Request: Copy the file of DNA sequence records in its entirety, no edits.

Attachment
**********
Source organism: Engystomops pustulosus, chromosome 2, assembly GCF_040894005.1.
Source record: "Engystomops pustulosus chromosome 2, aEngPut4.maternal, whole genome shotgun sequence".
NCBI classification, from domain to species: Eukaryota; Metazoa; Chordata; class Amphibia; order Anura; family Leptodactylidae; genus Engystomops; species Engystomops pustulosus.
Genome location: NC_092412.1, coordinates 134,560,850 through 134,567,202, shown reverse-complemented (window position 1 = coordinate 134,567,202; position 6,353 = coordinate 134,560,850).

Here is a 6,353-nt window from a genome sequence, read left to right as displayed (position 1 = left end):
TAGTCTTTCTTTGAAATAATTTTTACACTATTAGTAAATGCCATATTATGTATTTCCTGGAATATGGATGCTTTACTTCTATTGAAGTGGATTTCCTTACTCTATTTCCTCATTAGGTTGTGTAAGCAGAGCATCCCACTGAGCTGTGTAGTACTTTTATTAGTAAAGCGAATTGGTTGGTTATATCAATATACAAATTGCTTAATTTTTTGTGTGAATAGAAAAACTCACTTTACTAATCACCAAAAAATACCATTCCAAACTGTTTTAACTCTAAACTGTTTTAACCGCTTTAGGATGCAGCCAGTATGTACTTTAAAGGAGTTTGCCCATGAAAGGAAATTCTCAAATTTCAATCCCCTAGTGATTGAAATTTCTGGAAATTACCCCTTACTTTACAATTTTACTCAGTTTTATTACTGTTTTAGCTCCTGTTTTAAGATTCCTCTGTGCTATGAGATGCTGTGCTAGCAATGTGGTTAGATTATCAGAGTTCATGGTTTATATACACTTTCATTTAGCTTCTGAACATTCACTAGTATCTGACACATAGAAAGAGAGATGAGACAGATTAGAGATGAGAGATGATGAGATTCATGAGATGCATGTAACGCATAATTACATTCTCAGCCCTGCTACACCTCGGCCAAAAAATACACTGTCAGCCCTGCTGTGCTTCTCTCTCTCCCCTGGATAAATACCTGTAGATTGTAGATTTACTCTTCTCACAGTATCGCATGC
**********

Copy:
Source organism: Engystomops pustulosus, chromosome 2, assembly GCF_040894005.1.
Source record: "Engystomops pustulosus chromosome 2, aEngPut4.maternal, whole genome shotgun sequence".
NCBI classification, from domain to species: Eukaryota; Metazoa; Chordata; class Amphibia; order Anura; family Leptodactylidae; genus Engystomops; species Engystomops pustulosus.
Genome location: NC_092412.1, coordinates 134,560,850 through 134,567,202, shown reverse-complemented (window position 1 = coordinate 134,567,202; position 6,353 = coordinate 134,560,850).

Here is a 6,353-nt window from a genome sequence, read left to right as displayed (position 1 = left end):
TAGTCTTTCTTTGAAATAATTTTTACACTATTAGTAAATGCCATATTATGTATTTCCTGGAATATGGATGCTTTACTTCTATTGAAGTGGATTTCCTTACTCTATTTCCTCATTAGGTTGTGTAAGCAGAGCATCCCACTGAGCTGTGTAGTACTTTTATTAGTAAAGCGAATTGGTTGGTTATATCAATATACAAATTGCTTAATTTTTTGTGTGAATAGAAAAACTCACTTTACTAATCACCAAAAAATACCATTCCAAACTGTTTTAACTCTAAACTGTTTTAACCGCTTTAGGATGCAGCCAGTATGTACTTTAAAGGAGTTTGCCCATGAAAGGAAATTCTCAAATTTCAATCCCCTAGTGATTGAAATTTCTGGAAATTACCCCTTACTTTACAATTTTACTCAGTTTTATTACTGTTTTAGCTCCTGTTTTAAGATTCCTCTGTGCTATGAGATGCTGTGCTAGCAATGTGGTTAGATTATCAGAGTTCATGGTTTATATACACTTTCATTTAGCTTCTGAACATTCACTAGTATCTGACACATAGAAAGAGAGATGAGACAGATTAGAGATGAGAGATGATGAGATTCATGAGATGCATGTAACGCATAATTACATTCTCAGCCCTGCTACACCTCGGCCAAAAAATACACTGTCAGCCCTGCTGTGCTTCTCTCTCTCCCCTGGATAAATACCTGTAGATTGTAGATTTACTCTTCTCACAGTATCGCATGC